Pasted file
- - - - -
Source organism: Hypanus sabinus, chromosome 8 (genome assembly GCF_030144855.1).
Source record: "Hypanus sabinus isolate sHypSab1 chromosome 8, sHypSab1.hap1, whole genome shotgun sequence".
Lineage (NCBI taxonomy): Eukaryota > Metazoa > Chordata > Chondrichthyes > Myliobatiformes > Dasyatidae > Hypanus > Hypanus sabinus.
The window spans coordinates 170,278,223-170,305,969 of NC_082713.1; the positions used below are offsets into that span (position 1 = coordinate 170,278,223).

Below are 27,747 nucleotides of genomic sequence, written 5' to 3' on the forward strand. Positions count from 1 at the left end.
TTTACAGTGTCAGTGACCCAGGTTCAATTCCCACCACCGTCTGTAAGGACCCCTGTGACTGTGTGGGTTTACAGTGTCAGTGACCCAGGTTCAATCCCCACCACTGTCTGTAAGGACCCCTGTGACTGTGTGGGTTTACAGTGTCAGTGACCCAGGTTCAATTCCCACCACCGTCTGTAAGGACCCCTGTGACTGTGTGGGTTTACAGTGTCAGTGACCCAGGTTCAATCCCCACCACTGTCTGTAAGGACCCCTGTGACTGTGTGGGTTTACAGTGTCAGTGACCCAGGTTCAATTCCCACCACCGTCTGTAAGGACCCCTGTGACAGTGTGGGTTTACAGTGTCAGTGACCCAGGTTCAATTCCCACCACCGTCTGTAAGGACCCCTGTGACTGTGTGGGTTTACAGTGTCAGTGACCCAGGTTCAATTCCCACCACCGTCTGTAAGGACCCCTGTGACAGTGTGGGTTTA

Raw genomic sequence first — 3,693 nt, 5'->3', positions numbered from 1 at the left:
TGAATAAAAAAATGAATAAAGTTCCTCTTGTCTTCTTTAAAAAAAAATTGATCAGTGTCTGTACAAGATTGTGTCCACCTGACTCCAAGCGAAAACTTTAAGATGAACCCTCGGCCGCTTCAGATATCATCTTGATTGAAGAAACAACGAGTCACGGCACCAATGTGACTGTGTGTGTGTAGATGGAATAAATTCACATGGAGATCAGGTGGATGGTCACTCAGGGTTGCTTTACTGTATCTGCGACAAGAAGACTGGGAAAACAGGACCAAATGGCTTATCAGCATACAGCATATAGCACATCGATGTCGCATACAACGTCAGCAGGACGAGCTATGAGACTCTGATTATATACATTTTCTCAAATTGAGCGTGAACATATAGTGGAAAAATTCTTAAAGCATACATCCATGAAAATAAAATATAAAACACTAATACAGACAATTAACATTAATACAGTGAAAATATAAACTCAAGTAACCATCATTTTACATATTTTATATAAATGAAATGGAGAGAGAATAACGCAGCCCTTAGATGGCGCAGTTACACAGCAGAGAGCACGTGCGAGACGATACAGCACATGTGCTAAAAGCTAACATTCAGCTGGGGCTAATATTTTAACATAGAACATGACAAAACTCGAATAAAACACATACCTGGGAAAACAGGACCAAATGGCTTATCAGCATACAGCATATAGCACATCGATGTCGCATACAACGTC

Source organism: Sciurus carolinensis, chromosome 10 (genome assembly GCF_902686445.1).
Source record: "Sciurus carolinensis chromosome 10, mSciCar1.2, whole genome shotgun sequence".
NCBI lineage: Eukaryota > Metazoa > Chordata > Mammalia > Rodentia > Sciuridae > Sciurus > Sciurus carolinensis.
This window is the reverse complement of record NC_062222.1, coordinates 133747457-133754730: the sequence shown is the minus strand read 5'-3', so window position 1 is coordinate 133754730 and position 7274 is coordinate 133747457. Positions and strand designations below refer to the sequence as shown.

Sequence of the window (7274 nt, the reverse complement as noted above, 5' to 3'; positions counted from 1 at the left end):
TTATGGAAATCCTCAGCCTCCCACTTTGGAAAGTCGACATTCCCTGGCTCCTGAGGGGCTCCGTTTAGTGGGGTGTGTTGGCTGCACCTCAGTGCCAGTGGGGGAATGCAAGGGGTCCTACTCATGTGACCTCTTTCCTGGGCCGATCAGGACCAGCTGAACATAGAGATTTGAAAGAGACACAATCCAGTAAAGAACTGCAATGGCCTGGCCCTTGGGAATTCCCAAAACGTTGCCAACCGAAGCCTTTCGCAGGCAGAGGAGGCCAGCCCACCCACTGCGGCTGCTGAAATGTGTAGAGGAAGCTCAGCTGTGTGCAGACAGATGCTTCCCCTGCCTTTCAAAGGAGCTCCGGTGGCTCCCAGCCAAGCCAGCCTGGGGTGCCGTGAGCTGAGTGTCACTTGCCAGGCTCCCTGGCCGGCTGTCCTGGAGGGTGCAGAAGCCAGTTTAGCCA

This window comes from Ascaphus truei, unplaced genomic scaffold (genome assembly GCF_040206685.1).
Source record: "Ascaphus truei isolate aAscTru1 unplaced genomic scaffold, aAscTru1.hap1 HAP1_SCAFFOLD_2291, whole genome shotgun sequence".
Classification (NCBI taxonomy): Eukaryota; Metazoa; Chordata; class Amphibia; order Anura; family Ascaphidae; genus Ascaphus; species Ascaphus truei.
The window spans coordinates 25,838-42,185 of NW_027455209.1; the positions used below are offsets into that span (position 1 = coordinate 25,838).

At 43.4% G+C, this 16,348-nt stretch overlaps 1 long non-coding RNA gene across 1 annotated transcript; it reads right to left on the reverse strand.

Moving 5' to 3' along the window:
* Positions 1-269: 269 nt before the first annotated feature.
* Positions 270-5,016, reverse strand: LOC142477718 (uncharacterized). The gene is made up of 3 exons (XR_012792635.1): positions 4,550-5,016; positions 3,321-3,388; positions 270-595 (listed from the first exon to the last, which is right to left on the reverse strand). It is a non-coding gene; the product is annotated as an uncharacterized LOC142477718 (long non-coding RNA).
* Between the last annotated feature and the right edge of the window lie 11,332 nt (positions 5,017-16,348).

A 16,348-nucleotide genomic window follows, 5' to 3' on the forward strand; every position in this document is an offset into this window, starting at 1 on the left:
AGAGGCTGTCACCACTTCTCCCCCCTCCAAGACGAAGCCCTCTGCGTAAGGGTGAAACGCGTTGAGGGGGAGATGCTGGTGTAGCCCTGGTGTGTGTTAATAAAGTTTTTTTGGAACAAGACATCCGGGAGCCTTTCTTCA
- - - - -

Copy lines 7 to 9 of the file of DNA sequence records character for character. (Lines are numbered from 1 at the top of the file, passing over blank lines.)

Raw genomic sequence first — 3,693 nt, 5'->3', positions numbered from 1 at the left:
TGAATAAAAAAATGAATAAAGTTCCTCTTGTCTTCTTTAAAAAAAAATTGATCAGTGTCTGTACAAGATTGTGTCCACCTGACTCCAAGCGAAAACTTTAAGATGAACCCTCGGCCGCTTCAGATATCATCTTGATTGAAGAAACAACGAGTCACGGCACCAATGTGACTGTGTGTGTGTAGATGGAATAAATTCACATGGAGATCAGGTGGATGGTCACTCAGGGTTGCTTTACTGTATCTGCGACAAGAAGACTGGGAAAACAGGACCAAATGGCTTATCAGCATACAGCATATAGCACATCGATGTCGCATACAACGTCAGCAGGACGAGCTATGAGACTCTGATTATATACATTTTCTCAAATTGAGCGTGAACATATAGTGGAAAAATTCTTAAAGCATACATCCATGAAAATAAAATATAAAACACTAATACAGACAATTAACATTAATACAGTGAAAATATAAACTCAAGTAACCATCATTTTACATATTTTATATAAATGAAATGGAGAGAGAATAACGCAGCCCTTAGATGGCGCAGTTACACAGCAGAGAGCACGTGCGAGACGATACAGCACATGTGCTAAAAGCTAACATTCAGCTGGGGCTAATATTTTAACATAGAACATGACAAAACTCGAATAAAACACATACCTGGGAAAACAGGACCAAATGGCTTATCAGCATACAGCATATAGCACATCGATGTCGCATACAACGTC

Source organism: Sciurus carolinensis, chromosome 10 (genome assembly GCF_902686445.1).